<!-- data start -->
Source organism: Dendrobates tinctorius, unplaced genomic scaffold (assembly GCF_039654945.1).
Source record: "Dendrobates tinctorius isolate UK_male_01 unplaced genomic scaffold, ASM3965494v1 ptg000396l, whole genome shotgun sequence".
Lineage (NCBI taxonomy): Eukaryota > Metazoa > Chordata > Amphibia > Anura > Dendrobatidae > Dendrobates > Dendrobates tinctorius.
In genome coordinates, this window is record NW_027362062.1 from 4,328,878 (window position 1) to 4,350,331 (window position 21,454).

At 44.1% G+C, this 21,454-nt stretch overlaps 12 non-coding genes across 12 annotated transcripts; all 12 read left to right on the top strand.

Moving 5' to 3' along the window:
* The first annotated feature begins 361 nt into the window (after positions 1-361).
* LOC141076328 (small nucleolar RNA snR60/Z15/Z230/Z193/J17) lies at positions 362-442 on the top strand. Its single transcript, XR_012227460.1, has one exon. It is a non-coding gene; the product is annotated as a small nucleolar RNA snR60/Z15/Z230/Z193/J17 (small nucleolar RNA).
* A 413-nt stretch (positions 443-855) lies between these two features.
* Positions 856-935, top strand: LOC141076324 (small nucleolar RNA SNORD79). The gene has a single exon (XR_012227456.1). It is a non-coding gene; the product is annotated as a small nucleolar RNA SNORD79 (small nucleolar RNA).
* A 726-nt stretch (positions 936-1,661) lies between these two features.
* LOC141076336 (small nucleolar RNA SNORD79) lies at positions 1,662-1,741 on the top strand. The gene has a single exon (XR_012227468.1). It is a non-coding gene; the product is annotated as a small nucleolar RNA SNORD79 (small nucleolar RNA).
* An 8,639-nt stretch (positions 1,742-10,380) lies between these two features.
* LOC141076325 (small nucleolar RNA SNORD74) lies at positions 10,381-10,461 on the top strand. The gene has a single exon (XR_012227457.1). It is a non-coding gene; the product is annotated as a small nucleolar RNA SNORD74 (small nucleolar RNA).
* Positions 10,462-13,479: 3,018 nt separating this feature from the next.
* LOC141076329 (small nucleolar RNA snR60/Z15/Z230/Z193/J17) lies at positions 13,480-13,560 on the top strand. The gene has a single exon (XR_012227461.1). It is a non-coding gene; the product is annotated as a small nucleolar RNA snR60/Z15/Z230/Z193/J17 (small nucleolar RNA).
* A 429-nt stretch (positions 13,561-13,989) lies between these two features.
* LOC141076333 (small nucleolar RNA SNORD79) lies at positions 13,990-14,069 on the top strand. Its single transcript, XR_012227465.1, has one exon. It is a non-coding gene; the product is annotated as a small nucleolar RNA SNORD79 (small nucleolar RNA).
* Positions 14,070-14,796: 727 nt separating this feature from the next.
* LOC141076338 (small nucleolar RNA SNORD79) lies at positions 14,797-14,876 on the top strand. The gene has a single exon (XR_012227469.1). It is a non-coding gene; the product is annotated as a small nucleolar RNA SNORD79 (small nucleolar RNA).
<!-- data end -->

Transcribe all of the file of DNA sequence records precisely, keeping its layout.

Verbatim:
Source organism: Dendrobates tinctorius, unplaced genomic scaffold (assembly GCF_039654945.1).
Source record: "Dendrobates tinctorius isolate UK_male_01 unplaced genomic scaffold, ASM3965494v1 ptg000396l, whole genome shotgun sequence".
Lineage (NCBI taxonomy): Eukaryota > Metazoa > Chordata > Amphibia > Anura > Dendrobatidae > Dendrobates > Dendrobates tinctorius.
In genome coordinates, this window is record NW_027362062.1 from 4,328,878 (window position 1) to 4,350,331 (window position 21,454).

At 44.1% G+C, this 21,454-nt stretch overlaps 12 non-coding genes across 12 annotated transcripts; all 12 read left to right on the top strand.

Moving 5' to 3' along the window:
* The first annotated feature begins 361 nt into the window (after positions 1-361).
* LOC141076328 (small nucleolar RNA snR60/Z15/Z230/Z193/J17) lies at positions 362-442 on the top strand. Its single transcript, XR_012227460.1, has one exon. It is a non-coding gene; the product is annotated as a small nucleolar RNA snR60/Z15/Z230/Z193/J17 (small nucleolar RNA).
* A 413-nt stretch (positions 443-855) lies between these two features.
* Positions 856-935, top strand: LOC141076324 (small nucleolar RNA SNORD79). The gene has a single exon (XR_012227456.1). It is a non-coding gene; the product is annotated as a small nucleolar RNA SNORD79 (small nucleolar RNA).
* A 726-nt stretch (positions 936-1,661) lies between these two features.
* LOC141076336 (small nucleolar RNA SNORD79) lies at positions 1,662-1,741 on the top strand. The gene has a single exon (XR_012227468.1). It is a non-coding gene; the product is annotated as a small nucleolar RNA SNORD79 (small nucleolar RNA).
* An 8,639-nt stretch (positions 1,742-10,380) lies between these two features.
* LOC141076325 (small nucleolar RNA SNORD74) lies at positions 10,381-10,461 on the top strand. The gene has a single exon (XR_012227457.1). It is a non-coding gene; the product is annotated as a small nucleolar RNA SNORD74 (small nucleolar RNA).
* Positions 10,462-13,479: 3,018 nt separating this feature from the next.
* LOC141076329 (small nucleolar RNA snR60/Z15/Z230/Z193/J17) lies at positions 13,480-13,560 on the top strand. The gene has a single exon (XR_012227461.1). It is a non-coding gene; the product is annotated as a small nucleolar RNA snR60/Z15/Z230/Z193/J17 (small nucleolar RNA).
* A 429-nt stretch (positions 13,561-13,989) lies between these two features.
* LOC141076333 (small nucleolar RNA SNORD79) lies at positions 13,990-14,069 on the top strand. Its single transcript, XR_012227465.1, has one exon. It is a non-coding gene; the product is annotated as a small nucleolar RNA SNORD79 (small nucleolar RNA).
* Positions 14,070-14,796: 727 nt separating this feature from the next.
* LOC141076338 (small nucleolar RNA SNORD79) lies at positions 14,797-14,876 on the top strand. The gene has a single exon (XR_012227469.1). It is a non-coding gene; the product is annotated as a small nucleolar RNA SNORD79 (small nucleolar RNA).